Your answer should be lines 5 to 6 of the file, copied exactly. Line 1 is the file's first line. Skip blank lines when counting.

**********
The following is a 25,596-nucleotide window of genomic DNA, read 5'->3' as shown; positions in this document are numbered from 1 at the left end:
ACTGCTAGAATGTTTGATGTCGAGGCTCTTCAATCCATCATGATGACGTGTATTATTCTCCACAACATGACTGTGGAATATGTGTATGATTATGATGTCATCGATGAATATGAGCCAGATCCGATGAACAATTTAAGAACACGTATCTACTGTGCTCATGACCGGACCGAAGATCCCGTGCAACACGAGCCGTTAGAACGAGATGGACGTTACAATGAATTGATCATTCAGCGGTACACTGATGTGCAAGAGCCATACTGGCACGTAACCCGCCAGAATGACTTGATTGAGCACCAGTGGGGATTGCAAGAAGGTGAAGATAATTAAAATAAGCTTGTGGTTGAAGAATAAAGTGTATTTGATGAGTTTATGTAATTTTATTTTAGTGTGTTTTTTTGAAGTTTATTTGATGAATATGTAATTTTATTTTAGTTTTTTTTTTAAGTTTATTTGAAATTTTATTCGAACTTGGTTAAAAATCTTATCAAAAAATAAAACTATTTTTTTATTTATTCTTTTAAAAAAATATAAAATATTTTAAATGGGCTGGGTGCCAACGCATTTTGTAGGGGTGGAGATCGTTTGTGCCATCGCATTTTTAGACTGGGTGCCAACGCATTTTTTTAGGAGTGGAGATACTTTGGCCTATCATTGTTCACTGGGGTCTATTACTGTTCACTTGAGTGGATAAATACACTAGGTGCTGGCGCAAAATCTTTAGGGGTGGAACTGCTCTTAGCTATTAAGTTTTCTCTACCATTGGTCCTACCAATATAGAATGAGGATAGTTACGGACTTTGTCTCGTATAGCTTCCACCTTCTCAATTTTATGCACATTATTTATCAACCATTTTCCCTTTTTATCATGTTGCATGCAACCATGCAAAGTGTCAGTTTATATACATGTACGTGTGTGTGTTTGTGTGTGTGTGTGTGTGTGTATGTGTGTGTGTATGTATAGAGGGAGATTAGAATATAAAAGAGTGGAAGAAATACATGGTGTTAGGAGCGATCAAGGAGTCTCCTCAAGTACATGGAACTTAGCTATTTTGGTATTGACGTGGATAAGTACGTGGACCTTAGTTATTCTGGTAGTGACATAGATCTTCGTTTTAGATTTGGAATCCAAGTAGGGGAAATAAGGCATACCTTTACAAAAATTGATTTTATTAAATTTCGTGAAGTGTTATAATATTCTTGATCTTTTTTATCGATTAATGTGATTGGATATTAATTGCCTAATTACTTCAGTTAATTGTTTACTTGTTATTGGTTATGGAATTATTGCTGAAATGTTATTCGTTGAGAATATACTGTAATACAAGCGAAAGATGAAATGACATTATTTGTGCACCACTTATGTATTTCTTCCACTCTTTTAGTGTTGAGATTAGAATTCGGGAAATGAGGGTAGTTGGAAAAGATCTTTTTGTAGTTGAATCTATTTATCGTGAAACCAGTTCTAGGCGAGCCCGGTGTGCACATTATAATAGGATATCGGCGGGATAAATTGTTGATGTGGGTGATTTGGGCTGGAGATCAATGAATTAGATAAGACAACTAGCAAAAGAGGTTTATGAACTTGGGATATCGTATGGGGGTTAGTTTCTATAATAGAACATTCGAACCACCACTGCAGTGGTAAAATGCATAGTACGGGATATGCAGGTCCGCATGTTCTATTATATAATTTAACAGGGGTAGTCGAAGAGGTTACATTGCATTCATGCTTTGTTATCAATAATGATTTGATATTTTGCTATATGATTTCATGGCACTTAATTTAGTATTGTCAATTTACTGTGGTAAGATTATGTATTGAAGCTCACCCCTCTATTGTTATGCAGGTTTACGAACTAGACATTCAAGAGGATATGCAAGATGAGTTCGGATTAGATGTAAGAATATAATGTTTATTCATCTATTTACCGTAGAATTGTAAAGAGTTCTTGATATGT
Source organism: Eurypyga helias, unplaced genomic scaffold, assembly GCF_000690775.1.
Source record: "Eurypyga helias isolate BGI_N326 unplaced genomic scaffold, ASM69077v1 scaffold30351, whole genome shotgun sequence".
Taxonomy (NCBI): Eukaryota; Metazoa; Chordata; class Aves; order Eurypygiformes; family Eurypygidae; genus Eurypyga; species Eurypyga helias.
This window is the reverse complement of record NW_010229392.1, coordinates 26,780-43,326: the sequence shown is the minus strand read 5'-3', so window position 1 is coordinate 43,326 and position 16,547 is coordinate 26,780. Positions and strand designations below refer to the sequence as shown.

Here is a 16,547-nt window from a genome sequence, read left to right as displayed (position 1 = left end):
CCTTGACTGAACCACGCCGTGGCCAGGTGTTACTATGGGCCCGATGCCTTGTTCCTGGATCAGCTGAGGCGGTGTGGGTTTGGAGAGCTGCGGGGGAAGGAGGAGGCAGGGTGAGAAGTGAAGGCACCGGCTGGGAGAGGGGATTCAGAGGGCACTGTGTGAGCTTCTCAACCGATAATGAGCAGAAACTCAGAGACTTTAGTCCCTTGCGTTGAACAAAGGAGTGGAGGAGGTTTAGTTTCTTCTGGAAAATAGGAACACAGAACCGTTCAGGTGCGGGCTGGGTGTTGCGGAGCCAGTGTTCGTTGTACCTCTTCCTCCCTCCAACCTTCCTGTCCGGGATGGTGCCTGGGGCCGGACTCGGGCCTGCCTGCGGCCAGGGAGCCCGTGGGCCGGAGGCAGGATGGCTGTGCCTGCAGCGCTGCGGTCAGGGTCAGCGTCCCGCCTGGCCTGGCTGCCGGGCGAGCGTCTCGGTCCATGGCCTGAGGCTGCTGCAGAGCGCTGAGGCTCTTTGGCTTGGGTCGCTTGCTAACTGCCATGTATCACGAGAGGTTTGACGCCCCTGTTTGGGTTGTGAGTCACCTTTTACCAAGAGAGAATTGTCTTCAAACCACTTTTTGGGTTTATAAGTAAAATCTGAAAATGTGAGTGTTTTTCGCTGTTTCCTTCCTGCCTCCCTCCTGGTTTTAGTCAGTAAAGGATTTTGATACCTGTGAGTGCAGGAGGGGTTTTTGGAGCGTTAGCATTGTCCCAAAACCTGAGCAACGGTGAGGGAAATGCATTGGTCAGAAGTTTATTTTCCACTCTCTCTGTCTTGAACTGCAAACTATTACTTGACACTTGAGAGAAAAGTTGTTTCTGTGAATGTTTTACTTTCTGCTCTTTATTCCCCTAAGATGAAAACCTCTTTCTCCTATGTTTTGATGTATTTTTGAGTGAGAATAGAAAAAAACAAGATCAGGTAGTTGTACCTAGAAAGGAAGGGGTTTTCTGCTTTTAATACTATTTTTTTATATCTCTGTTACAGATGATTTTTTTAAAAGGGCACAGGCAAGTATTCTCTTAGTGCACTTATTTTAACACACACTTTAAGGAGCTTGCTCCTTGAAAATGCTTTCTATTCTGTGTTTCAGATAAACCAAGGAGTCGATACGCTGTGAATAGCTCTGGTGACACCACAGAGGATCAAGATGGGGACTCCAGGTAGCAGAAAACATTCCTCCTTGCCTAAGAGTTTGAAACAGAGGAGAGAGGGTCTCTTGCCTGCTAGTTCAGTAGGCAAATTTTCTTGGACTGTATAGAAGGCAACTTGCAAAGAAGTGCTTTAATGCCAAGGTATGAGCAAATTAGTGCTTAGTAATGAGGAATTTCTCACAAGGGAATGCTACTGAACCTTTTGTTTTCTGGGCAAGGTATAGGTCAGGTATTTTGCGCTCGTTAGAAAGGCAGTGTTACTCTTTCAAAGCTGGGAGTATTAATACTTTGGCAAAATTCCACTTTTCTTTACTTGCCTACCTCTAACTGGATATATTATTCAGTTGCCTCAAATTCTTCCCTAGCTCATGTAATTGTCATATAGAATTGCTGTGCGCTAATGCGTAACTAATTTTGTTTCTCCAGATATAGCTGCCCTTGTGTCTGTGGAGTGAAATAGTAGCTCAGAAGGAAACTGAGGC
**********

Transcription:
Taxonomy (NCBI): Eukaryota; Metazoa; Chordata; class Aves; order Eurypygiformes; family Eurypygidae; genus Eurypyga; species Eurypyga helias.
This window is the reverse complement of record NW_010229392.1, coordinates 26,780-43,326: the sequence shown is the minus strand read 5'-3', so window position 1 is coordinate 43,326 and position 16,547 is coordinate 26,780. Positions and strand designations below refer to the sequence as shown.